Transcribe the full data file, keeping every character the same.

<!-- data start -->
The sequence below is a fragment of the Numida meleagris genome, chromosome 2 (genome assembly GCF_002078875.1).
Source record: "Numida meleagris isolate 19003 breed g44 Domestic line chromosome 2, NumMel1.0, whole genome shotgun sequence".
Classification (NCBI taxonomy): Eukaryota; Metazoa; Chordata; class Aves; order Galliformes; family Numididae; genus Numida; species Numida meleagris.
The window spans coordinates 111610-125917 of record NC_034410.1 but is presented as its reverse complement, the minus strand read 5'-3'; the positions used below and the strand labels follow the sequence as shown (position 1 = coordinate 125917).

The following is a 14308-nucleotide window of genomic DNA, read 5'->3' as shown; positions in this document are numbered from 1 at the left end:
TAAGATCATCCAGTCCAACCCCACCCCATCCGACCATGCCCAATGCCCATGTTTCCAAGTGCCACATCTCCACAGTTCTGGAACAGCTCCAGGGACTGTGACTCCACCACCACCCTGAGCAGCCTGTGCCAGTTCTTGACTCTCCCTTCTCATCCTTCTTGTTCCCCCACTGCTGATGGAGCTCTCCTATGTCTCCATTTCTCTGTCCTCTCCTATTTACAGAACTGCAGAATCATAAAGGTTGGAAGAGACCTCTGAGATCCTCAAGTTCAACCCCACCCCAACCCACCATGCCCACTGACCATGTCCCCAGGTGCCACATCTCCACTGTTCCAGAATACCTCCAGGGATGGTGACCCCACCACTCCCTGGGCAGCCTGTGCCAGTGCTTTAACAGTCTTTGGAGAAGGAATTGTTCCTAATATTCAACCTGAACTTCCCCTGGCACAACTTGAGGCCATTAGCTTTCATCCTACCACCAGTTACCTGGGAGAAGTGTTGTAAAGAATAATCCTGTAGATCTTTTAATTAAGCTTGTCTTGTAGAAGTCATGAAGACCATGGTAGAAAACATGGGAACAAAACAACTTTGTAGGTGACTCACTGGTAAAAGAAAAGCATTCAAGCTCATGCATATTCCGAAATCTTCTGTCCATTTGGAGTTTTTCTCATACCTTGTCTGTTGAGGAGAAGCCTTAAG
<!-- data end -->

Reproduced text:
The sequence below is a fragment of the Numida meleagris genome, chromosome 2 (genome assembly GCF_002078875.1).
Source record: "Numida meleagris isolate 19003 breed g44 Domestic line chromosome 2, NumMel1.0, whole genome shotgun sequence".
Classification (NCBI taxonomy): Eukaryota; Metazoa; Chordata; class Aves; order Galliformes; family Numididae; genus Numida; species Numida meleagris.
The window spans coordinates 111610-125917 of record NC_034410.1 but is presented as its reverse complement, the minus strand read 5'-3'; the positions used below and the strand labels follow the sequence as shown (position 1 = coordinate 125917).

The following is a 14308-nucleotide window of genomic DNA, read 5'->3' as shown; positions in this document are numbered from 1 at the left end:
TAAGATCATCCAGTCCAACCCCACCCCATCCGACCATGCCCAATGCCCATGTTTCCAAGTGCCACATCTCCACAGTTCTGGAACAGCTCCAGGGACTGTGACTCCACCACCACCCTGAGCAGCCTGTGCCAGTTCTTGACTCTCCCTTCTCATCCTTCTTGTTCCCCCACTGCTGATGGAGCTCTCCTATGTCTCCATTTCTCTGTCCTCTCCTATTTACAGAACTGCAGAATCATAAAGGTTGGAAGAGACCTCTGAGATCCTCAAGTTCAACCCCACCCCAACCCACCATGCCCACTGACCATGTCCCCAGGTGCCACATCTCCACTGTTCCAGAATACCTCCAGGGATGGTGACCCCACCACTCCCTGGGCAGCCTGTGCCAGTGCTTTAACAGTCTTTGGAGAAGGAATTGTTCCTAATATTCAACCTGAACTTCCCCTGGCACAACTTGAGGCCATTAGCTTTCATCCTACCACCAGTTACCTGGGAGAAGTGTTGTAAAGAATAATCCTGTAGATCTTTTAATTAAGCTTGTCTTGTAGAAGTCATGAAGACCATGGTAGAAAACATGGGAACAAAACAACTTTGTAGGTGACTCACTGGTAAAAGAAAAGCATTCAAGCTCATGCATATTCCGAAATCTTCTGTCCATTTGGAGTTTTTCTCATACCTTGTCTGTTGAGGAGAAGCCTTAAG